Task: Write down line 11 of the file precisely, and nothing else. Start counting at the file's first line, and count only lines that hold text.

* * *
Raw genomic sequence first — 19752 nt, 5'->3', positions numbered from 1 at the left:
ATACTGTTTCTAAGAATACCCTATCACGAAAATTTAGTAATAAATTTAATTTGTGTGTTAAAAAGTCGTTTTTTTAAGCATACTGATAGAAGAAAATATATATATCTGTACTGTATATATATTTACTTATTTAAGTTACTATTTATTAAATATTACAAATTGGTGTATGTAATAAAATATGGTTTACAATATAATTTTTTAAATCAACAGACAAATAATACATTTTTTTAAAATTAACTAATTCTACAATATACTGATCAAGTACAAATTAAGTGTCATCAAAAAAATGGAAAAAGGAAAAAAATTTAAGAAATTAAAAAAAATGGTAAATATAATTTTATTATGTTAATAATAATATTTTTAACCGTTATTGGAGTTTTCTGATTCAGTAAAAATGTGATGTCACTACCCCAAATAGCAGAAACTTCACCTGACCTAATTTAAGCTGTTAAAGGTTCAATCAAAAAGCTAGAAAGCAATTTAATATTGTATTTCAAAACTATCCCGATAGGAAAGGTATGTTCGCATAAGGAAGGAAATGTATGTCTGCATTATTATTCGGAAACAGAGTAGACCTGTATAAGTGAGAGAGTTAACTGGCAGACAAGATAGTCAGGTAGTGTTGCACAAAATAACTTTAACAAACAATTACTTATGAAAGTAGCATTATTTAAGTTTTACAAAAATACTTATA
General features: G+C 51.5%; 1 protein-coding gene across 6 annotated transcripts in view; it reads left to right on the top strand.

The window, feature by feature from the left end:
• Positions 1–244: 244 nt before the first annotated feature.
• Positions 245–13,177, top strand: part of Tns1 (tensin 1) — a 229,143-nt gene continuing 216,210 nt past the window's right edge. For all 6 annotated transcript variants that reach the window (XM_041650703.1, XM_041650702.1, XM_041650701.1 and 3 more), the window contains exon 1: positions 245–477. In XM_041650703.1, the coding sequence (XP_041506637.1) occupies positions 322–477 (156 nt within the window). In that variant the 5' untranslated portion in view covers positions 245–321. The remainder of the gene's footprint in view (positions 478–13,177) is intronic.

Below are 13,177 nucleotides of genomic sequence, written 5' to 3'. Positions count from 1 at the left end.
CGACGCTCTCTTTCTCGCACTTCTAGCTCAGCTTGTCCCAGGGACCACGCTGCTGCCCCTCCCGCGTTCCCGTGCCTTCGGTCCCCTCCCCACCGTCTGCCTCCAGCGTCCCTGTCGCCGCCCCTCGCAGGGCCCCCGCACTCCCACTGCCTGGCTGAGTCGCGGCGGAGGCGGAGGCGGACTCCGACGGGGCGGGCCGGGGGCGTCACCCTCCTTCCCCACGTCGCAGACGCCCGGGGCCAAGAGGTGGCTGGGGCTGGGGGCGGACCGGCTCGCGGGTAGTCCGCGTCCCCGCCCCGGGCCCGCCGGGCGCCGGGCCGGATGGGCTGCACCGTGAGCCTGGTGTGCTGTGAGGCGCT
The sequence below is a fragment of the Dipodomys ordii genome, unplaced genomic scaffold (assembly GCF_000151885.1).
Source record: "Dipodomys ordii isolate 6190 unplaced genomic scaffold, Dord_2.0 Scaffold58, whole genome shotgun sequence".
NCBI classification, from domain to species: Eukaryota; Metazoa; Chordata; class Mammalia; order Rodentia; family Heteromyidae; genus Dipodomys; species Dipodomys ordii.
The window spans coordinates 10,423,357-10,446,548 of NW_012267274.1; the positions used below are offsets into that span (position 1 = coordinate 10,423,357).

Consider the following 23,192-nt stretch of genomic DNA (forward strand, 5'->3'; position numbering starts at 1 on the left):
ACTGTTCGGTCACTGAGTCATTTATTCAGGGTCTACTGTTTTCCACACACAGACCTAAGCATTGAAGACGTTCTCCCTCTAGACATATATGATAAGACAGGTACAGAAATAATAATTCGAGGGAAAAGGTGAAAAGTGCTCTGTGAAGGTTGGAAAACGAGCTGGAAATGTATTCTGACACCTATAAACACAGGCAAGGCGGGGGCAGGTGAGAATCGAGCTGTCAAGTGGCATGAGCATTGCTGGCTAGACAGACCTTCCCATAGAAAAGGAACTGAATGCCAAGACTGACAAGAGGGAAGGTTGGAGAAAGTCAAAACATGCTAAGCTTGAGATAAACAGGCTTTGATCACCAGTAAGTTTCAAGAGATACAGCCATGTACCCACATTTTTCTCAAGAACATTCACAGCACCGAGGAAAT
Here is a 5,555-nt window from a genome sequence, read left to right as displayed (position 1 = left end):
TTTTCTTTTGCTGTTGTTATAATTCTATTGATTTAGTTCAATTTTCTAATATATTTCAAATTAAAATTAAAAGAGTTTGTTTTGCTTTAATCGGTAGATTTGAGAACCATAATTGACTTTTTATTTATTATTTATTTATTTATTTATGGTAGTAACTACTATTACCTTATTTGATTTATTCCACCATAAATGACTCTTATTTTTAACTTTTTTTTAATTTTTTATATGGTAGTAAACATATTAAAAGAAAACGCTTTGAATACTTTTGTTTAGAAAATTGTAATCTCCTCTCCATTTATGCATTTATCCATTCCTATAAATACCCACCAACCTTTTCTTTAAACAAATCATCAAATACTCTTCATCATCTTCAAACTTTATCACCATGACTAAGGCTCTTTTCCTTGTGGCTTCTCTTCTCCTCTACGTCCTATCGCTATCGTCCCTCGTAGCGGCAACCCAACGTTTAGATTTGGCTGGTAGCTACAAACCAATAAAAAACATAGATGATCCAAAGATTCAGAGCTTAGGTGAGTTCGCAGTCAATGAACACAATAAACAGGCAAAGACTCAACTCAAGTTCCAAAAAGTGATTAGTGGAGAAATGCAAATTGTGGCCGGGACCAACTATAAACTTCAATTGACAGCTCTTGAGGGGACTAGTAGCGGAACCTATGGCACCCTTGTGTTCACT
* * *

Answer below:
NCBI classification, from domain to species: Eukaryota; Metazoa; Chordata; class Mammalia; order Rodentia; family Heteromyidae; genus Dipodomys; species Dipodomys ordii.